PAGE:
Two new chemical analyses of soil at the San Antonio Food Bank’s extensive outdoor fruit and vegetable gardens have confirmed the dirt is uncontaminated, both studies showing that trace minerals and heavy metals present are at natural or “background levels,” officials announced Friday at a City Hall press conference.
“I’m very proud that the Food Bank is in my district, and I am very pleased to tell you the soil there is safe and the food is safe,” said a relieved-sounding Councilmember Ray Lopez (D6). “It’s important for our city to know the Food Bank food is safe.”
Lopez recently called for third-party soil tests in the wake of news stories that questioned City staff’s handling of dirt removed from the Convention Center expansion site along the I-37 corridor. The dirt was moved between December and mid-February to City-owned undeveloped land at Hwy 151 and Old US Hwy 90 across from the Food Bank.
The controversy arose over two conflicting prior studies of the soil made at the Convention Center expansion site last year. The first study, completed in September for the Design-Build Contractor Hunt-Zachry by Geo Strata Environmental Engineering, concluded the soil in question was contaminated. A more comprehensive study ordered by the City of San Antonio and completed by Raba Kistner concluded the soil was safe and suitable for reuse.
In July 2013, Hunt-Zachry removed 150 yards of the soil to a depth of five feet on the eastern side of the Henry B. Gonzalez Convention Center where the new extension is under construction, and replaced it with structurally enhanced soil, mostly crushed limestone, to bear the weight of the new building.
The excavated soil had to be removed from the site, either for reuse elsewhere if clean, or to a landfill if contaminated.
EDITOR’S NOTE: THE FOLLOWING FOUR PARAGRAPHS CONTAIN UPDATED INFORMATION AND A CORRECTION.
The latest chemical analysis of the Food Bank soil across the highway from the City commercial property was overseen by the City’s Metropolitan Health District and was conducted by the San Antonio-based Southwest Research Institute (SWRI), a highly-regarded applied research and development non-profit enterprise based in San Antonio. The report from SWRI with detailed soil sample analysis at the Food Bank should be available Tuesday, according to Deputy City Manager Peter Zanoni, who also attended Friday’s press conference.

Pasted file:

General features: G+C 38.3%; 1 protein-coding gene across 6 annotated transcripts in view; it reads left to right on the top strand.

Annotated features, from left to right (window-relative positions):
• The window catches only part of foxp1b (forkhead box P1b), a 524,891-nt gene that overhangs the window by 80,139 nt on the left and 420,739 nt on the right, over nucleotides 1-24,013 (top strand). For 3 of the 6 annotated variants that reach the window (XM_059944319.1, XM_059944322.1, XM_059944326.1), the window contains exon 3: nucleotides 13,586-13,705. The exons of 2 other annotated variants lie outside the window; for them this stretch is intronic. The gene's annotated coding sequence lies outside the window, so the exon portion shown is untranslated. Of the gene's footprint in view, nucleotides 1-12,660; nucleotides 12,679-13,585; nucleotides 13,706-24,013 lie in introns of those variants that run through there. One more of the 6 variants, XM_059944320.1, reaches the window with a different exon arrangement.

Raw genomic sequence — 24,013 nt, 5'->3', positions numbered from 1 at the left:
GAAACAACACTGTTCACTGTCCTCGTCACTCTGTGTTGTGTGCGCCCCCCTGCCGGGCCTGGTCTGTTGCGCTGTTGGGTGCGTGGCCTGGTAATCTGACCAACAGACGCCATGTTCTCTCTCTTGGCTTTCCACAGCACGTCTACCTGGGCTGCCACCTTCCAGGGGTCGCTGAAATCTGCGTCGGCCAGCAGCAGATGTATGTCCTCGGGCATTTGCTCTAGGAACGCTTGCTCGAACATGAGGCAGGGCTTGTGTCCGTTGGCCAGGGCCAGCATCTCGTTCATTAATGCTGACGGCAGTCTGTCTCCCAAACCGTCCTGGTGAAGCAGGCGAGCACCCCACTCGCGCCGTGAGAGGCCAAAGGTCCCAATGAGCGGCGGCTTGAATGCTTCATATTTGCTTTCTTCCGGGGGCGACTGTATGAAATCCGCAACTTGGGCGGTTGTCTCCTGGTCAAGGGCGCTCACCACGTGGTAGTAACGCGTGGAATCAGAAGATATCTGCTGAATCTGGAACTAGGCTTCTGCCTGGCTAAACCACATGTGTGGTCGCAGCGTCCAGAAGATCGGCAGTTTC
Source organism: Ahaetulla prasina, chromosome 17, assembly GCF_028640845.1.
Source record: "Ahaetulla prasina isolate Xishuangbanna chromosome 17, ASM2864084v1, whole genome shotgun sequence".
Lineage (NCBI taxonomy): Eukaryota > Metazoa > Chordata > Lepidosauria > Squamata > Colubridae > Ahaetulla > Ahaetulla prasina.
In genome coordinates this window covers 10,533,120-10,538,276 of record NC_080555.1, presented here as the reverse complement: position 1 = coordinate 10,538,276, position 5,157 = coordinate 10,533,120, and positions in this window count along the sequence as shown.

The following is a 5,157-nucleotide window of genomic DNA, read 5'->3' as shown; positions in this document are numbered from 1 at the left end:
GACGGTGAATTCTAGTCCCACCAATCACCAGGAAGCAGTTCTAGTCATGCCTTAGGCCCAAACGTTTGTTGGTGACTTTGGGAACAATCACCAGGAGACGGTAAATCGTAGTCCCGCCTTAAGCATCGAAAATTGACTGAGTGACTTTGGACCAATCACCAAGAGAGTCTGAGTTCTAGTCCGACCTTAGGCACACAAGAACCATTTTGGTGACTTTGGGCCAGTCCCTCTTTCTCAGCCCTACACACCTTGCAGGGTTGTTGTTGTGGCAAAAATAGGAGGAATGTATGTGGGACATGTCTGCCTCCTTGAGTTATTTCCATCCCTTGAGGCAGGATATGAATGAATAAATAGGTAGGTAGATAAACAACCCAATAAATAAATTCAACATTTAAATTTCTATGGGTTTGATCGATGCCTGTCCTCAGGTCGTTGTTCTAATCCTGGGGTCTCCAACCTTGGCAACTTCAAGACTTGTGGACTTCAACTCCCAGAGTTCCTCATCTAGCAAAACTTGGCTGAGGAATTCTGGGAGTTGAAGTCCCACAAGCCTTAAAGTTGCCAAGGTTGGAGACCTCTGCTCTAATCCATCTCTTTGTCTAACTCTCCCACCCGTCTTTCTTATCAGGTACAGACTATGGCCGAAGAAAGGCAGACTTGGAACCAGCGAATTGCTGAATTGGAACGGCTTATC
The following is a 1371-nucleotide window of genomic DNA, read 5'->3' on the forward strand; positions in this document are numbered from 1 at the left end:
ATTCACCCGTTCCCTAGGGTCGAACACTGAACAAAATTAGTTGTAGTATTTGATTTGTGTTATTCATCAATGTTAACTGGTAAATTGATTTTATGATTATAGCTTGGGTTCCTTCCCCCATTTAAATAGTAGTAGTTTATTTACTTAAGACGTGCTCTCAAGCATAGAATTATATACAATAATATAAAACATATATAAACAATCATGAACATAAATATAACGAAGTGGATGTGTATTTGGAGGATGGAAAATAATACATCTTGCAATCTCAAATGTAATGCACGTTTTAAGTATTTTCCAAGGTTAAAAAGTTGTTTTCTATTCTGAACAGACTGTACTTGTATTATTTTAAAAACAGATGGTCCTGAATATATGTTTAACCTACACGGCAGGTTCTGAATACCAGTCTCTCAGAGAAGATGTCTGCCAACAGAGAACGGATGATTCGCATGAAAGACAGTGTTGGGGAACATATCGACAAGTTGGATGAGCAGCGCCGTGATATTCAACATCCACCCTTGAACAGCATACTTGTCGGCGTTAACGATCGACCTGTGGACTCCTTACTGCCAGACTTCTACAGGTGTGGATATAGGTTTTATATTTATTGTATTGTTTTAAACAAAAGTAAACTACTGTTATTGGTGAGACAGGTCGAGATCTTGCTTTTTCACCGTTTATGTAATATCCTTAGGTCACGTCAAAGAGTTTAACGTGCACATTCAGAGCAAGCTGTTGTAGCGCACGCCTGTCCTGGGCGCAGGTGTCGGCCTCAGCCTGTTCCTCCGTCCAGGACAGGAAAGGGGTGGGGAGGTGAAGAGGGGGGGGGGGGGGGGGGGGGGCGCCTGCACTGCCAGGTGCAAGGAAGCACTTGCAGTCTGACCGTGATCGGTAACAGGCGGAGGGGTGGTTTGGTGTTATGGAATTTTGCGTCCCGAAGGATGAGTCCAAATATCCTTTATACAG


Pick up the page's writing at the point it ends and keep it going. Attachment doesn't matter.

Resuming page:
Zanoni and other city officials are expected to deliver a briefing on the matter to the SAWS board of trustees Tuesday morning since the water utility had been in talks with the City about a possible land swap that would have given SAWS title to the 48-acre plot across from the Food Bank. The full City Council also will receive a briefing at the Wednesday B Session, Zanoni said, and representatives from the testing firms have been invited to attend and participate.
The Food Bank soil was testing to see if any wind-blown contaminants from the transferred soil had entered its garden soil. Another San Antonio firm, Weston Solutions, is currently conducting soil tests on the Convention Center dirt in its new location. Zanoni said Saturday that the work is being done on an accelerated basis and results should be available in four weeks or less. He noted that the same firm conducted soil samples there in the 1990s. The property formerly was part of the Van de Walle Farms , and Zanoni said cotton fields there likely were treated with fertilizers that included arsenic, so Weston Solutions and City officials will have to differentiate residual mineral levels at the site from levels attributed to the recently added dirt. The Food Bank soil analysis indicated only background levels of arsenic that pose no health threat.
An earlier version of this article incorrectly stated that SWRI was conducting the soil analysis on the City’s commercial property.
Dr. Vincent Nathan, the assistant director of Metro Health, said Friday that he prefers to describe the metals being tested as minerals, noting that at natural levels they serve as nutrients rather than contaminants, and are universally present in all soil. Such naturally occurring levels of heavy metals are known as harmless “background levels,” while highly elevated levels of the eight heavy metals (lead, chromium, arsenic, zinc, cadmium, copper, mercury and nickel) pose health hazards to humans and animals. Acceptable elevated levels not considered a risk to humans or animals are categorized as falling within “regulatory levels.”
Dr. Nathan said SWRI sampled for 23 different minerals, including the eight heavy metals, and all were within background levels except for a single metal, which was slightly elevated but still well below the regulatory level. In other words, the Food Bank is working with clean, safe dirt.